“Auto makers are going to face some tough decisions,” said Kristin Dziczek, an industry expert at the Center for Automotive Research in Ann Arbor, Mich. Rather than make big changes to their production plans, car makers are more likely to pass along the 2.5% tariff to consumers or simply stop selling those lower-margin models in the U.S., she said. That could end up increasing prices or limiting the selection of cars typically bought by budget-minded consumers, analysts say.

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Exclusive: Mexico-U.S. deal includes Mexican auto export cap – sources

08/28/18 Reuters

https://s1.reutersmedia.net/resources/r/?m=02&d=20180828&t=2&i=1298408832&r=LYNXNPEE7R1Q1&w=1200REUTERS/Mike Blake/File Photo

A proposed U.S.-Mexico trade deal would allow President Donald Trump to slap punitive tariffs of up to 25 percent on imports of Mexican-made cars, sport utility vehicles and auto parts above certain volumes, auto executives and sources said on Tuesday.

The United States and Mexico agreed on Monday to overhaul the North American Free Trade Agreement (NAFTA), pressuring Canada to sign up to new auto trade and dispute settlement rules to remain part of the three-way pact.

But a previously unreported side agreement between the two countries would allow the United States to pursue “national security” tariffs on annual Mexican car and SUV imports of over 2.4 million vehicles. The side deal would allow national security levies on auto parts imports above a value of $90 billion per year on the same grounds. The administration plans to announce the results of a probe into whether autos and part imports pose a national security risk in the coming weeks.

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Fiat Chrysler, Volkswagen issue recalls for cars in Mexico

08/23/18 Reuters

Image result for fca reutersREUTERS/Rebecca Cook

Citing possible electronic problems, the Mexican unit of Fiat Chrysler issued a recall notice to the owners of more than 122,000 vehicles, Mexico’s consumer watchdog Profeco said on Thursday.

Profeco said in a statement the Fiat Chrysler recall is due to a possible computer programming problem with the vehicles’ powertrain control module and applies to 122,208 vehicles sold in Mexico under Chrysler, Dodge, Jeep and Ram brands.

In the same statement, Profeco said that Volkswagen’s Mexican unit had also issued a recall notice, for a small number of its 2018 Golf R vehicles already in circulation, citing a possible problem with seat head rests.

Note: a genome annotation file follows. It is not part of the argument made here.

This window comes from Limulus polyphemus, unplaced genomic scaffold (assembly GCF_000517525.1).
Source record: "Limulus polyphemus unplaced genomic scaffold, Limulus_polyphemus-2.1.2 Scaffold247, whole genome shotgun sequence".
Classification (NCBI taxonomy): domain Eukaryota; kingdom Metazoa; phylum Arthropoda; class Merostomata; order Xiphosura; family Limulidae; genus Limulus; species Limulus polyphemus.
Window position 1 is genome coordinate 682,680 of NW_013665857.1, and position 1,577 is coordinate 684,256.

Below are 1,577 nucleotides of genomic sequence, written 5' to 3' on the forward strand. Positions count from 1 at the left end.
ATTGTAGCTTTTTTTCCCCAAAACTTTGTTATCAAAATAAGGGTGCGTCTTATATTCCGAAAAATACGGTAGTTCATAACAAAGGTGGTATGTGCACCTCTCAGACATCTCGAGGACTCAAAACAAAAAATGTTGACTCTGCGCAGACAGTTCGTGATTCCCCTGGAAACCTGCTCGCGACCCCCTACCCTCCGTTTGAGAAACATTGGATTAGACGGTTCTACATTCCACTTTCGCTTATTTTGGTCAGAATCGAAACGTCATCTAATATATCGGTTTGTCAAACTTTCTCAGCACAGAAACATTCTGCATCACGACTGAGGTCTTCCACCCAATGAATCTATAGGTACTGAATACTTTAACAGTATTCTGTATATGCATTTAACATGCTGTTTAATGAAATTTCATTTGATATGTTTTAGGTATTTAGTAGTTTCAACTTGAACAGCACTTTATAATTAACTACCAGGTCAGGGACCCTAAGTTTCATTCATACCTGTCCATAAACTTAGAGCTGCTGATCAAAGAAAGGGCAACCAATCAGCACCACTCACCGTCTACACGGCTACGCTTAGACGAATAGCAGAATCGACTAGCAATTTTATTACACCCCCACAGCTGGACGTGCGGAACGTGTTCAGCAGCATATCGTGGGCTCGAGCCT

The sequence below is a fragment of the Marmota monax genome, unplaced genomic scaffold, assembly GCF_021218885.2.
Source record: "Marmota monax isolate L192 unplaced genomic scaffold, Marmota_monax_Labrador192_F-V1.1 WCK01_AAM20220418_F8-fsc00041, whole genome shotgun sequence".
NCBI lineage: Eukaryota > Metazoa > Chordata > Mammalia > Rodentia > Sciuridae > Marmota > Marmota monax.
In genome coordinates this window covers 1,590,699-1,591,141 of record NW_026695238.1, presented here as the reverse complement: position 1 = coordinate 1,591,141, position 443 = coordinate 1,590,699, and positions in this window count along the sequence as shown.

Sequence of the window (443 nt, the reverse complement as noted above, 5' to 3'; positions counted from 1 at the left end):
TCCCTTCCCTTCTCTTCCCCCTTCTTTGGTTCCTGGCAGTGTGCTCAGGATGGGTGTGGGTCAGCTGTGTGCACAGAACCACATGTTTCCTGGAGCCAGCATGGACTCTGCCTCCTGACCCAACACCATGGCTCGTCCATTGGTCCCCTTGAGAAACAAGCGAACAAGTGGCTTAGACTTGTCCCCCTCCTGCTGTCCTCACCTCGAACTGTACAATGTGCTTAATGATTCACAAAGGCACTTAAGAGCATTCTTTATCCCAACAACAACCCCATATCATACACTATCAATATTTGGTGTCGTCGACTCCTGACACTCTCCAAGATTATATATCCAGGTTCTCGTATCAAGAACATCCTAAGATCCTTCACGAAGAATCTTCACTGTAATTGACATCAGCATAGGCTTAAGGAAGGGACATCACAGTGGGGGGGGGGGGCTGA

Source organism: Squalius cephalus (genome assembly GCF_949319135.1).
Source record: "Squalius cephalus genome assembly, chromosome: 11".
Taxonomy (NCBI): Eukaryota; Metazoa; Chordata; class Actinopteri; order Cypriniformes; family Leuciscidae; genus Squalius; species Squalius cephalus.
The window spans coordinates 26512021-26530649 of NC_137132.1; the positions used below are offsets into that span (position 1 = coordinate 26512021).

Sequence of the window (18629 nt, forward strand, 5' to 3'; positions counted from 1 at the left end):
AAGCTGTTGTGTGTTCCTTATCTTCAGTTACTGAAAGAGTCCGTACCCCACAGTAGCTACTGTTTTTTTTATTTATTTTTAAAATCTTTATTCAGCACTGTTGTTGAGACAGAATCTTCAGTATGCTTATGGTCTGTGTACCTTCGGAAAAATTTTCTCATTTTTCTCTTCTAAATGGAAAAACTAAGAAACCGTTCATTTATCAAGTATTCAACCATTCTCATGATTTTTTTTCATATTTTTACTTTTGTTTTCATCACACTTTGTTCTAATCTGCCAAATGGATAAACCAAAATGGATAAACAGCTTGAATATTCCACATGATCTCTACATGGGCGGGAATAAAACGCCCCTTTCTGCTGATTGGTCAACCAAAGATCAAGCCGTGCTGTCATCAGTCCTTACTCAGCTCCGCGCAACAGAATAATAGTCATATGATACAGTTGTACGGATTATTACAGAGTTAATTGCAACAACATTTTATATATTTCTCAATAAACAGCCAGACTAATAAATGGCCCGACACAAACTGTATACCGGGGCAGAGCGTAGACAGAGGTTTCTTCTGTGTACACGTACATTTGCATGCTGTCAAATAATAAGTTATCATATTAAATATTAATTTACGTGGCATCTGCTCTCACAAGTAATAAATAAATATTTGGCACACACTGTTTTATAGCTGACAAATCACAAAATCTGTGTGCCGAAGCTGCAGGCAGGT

Both companies said they will provide free inspections of the affected vehicles.

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RPT-Foreign automakers oppose Trump NAFTA plan as U.S-Mexico talks resume

08/21/18 Reuters

autosForeign-brand automakers with U.S. plants do not support Trump administration rules to raise the amount of local content in North American-made vehicles, a group representing companies including Toyota Motor Corp , Volkswagen AG and Hyundai Motor Co has told key U.S. lawmakers.

Talks between Mexican Economy Minister Ildefonso Guajardo and U.S. Trade Representative Robert Lighthizer are due to resume on Tuesday in Washington to try to resolve remaining bilateral issues so that Canada, which has been sidelined for weeks from the negotiations, can return to the bargaining table.

The automakers’ position was in a previously unreported Aug. 16 letter from their “Here for America” group to top trade-focused members of Congress. The letter could raise resistance to a revamped North American Free Trade Agreement from lawmakers in southern states, where foreign manufacturers have built auto plants.

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Volkswagen Mexico agrees 5.5 percent salary hike for workers: union

08/19/18 Reuters

Image result for volkswagen reuters Reuters/Arnd Wiegmann

German carmaker Volkswagen AG (VOWG_p.DE) has agreed to a 5.5 percent salary increase for workers in Mexico and another raise for next year, the company’s Mexican union said, averting a potential strike.

The deal comprises the wage rise plus a 1 percent increase in the workers’ savings fund and the indexation of food allowance vouchers, the independent union of Volkswagen workers (SITIAVW) said in a weekend statement published on Twitter.

Labor and employers’ representatives also agreed on a raise equivalent to inflation plus 2 percent scheduled for 2019, it added. That would be split between a 1 percent salary hike and 1 percent for the savings fund and food vouchers, the union said.